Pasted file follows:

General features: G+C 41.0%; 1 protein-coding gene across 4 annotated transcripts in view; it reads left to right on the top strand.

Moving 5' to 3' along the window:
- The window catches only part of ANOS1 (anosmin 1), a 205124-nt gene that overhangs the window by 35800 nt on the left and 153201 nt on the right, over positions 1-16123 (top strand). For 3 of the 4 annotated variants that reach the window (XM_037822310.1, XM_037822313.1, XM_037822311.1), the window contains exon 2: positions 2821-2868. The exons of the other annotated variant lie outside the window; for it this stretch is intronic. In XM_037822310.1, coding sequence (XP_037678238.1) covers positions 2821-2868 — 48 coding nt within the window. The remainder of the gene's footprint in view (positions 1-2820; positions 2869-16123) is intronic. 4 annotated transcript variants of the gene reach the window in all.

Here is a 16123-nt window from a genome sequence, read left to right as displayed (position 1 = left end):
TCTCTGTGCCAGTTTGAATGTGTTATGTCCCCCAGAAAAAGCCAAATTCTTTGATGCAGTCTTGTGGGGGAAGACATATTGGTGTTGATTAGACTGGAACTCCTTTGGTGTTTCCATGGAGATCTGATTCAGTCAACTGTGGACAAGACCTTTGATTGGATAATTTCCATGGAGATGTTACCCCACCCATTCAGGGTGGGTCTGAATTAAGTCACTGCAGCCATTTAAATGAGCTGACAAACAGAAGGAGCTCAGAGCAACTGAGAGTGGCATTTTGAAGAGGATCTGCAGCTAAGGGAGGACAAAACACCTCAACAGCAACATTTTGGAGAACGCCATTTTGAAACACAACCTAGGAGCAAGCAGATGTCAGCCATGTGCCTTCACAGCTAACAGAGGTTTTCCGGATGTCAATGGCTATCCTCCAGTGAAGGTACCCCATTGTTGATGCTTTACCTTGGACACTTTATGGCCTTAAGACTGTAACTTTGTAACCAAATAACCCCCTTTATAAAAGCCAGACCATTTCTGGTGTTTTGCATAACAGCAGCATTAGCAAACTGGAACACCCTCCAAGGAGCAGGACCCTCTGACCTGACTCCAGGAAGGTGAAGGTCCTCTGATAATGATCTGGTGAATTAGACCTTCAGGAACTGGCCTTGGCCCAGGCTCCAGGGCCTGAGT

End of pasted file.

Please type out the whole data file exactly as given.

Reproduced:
General features: G+C 41.0%; 1 protein-coding gene across 4 annotated transcripts in view; it reads left to right on the top strand.

Moving 5' to 3' along the window:
- The window catches only part of ANOS1 (anosmin 1), a 205124-nt gene that overhangs the window by 35800 nt on the left and 153201 nt on the right, over positions 1-16123 (top strand). For 3 of the 4 annotated variants that reach the window (XM_037822310.1, XM_037822313.1, XM_037822311.1), the window contains exon 2: positions 2821-2868. The exons of the other annotated variant lie outside the window; for it this stretch is intronic. In XM_037822310.1, coding sequence (XP_037678238.1) covers positions 2821-2868 — 48 coding nt within the window. The remainder of the gene's footprint in view (positions 1-2820; positions 2869-16123) is intronic. 4 annotated transcript variants of the gene reach the window in all.

Here is a 16123-nt window from a genome sequence, read left to right as displayed (position 1 = left end):
TCTCTGTGCCAGTTTGAATGTGTTATGTCCCCCAGAAAAAGCCAAATTCTTTGATGCAGTCTTGTGGGGGAAGACATATTGGTGTTGATTAGACTGGAACTCCTTTGGTGTTTCCATGGAGATCTGATTCAGTCAACTGTGGACAAGACCTTTGATTGGATAATTTCCATGGAGATGTTACCCCACCCATTCAGGGTGGGTCTGAATTAAGTCACTGCAGCCATTTAAATGAGCTGACAAACAGAAGGAGCTCAGAGCAACTGAGAGTGGCATTTTGAAGAGGATCTGCAGCTAAGGGAGGACAAAACACCTCAACAGCAACATTTTGGAGAACGCCATTTTGAAACACAACCTAGGAGCAAGCAGATGTCAGCCATGTGCCTTCACAGCTAACAGAGGTTTTCCGGATGTCAATGGCTATCCTCCAGTGAAGGTACCCCATTGTTGATGCTTTACCTTGGACACTTTATGGCCTTAAGACTGTAACTTTGTAACCAAATAACCCCCTTTATAAAAGCCAGACCATTTCTGGTGTTTTGCATAACAGCAGCATTAGCAAACTGGAACACCCTCCAAGGAGCAGGACCCTCTGACCTGACTCCAGGAAGGTGAAGGTCCTCTGATAATGATCTGGTGAATTAGACCTTCAGGAACTGGCCTTGGCCCAGGCTCCAGGGCCTGAGT